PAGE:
In general with braces of this type the force strap location has been changed, if necessary, by altering the fastening points. However, in a few, difficult osteoarthritis cases the strap can still move from its ideal position as defined above. The present invention is useful in those cases where the strap moves.
Accordingly, and in a first aspect, the present invention is a knee brace having a force strap to extend, when worn by a patient, from a first anchor position on the brace, above the patient's knee, behind the knee, to a second anchor position on the brace, below the patient's knee, and is the improvement comprising a stabilizer for the strap to maintain the force strap in position over the patient's femoral condyle.
In one aspect, the invention is a brace for the treatment of medial collateral ligament injury and comprises a sleeve to be worn around the knee, upper and lower ribs, linked by a hinge member, and a force strap extending from a first anchor point on the upper rib to a second anchor point on the lower rib, a housing on the sleeve to receive the force strap and maintain the strap over the medial femoral condyle.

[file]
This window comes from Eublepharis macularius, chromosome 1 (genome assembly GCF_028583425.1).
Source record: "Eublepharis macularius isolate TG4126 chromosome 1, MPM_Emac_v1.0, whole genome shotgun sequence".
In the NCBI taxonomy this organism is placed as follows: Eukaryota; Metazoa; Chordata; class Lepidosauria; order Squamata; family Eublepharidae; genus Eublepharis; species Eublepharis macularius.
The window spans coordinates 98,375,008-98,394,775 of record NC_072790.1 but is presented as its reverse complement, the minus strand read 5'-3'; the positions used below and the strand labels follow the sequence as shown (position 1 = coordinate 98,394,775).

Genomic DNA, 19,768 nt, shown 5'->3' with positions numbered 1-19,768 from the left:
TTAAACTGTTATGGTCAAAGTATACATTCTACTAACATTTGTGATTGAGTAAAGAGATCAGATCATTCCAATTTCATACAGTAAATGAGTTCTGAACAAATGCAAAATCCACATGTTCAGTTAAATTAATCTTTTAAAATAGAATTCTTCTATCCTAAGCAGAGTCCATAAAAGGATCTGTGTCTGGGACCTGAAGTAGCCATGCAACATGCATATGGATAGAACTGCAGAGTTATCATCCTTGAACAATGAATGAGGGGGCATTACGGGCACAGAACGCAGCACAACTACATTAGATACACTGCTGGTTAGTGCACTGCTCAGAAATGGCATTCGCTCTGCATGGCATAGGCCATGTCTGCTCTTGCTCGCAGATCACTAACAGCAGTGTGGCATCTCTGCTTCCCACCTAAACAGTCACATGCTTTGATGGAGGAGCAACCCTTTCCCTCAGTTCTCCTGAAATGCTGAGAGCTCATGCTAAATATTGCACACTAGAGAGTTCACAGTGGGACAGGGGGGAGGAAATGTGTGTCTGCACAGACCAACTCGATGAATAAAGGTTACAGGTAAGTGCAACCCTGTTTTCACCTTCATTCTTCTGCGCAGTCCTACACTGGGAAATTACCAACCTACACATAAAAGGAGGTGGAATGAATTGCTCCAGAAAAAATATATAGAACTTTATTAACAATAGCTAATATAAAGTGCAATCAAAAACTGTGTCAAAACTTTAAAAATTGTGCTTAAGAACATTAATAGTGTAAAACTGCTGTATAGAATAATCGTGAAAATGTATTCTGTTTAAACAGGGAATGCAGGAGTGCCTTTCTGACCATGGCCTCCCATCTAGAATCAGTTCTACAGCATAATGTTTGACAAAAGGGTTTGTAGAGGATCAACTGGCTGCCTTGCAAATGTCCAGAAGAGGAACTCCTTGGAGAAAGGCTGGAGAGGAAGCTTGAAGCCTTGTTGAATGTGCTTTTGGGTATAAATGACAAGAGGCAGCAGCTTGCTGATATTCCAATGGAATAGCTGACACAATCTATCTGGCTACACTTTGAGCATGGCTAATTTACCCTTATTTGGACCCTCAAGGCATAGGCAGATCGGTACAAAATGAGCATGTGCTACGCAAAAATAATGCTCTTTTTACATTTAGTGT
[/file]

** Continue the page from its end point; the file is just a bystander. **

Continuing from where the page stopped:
In a further aspect, the invention is a brace for the treatment of uni-compartmental osteoarthritis and has a tibial cuff and a femoral cuff, linked by a hinge member, and straps to maintain the brace in position and in which the first anchor point is on the femoral cuff and the second anchor point on the tibial cuff, the stabilizer comprising a member extending from one cuff to the force strap.
Desirably the member extends from the tibial cuff to the strap in this further aspect of the invention.
The invention is illustrated, by way of example, in the drawings in which: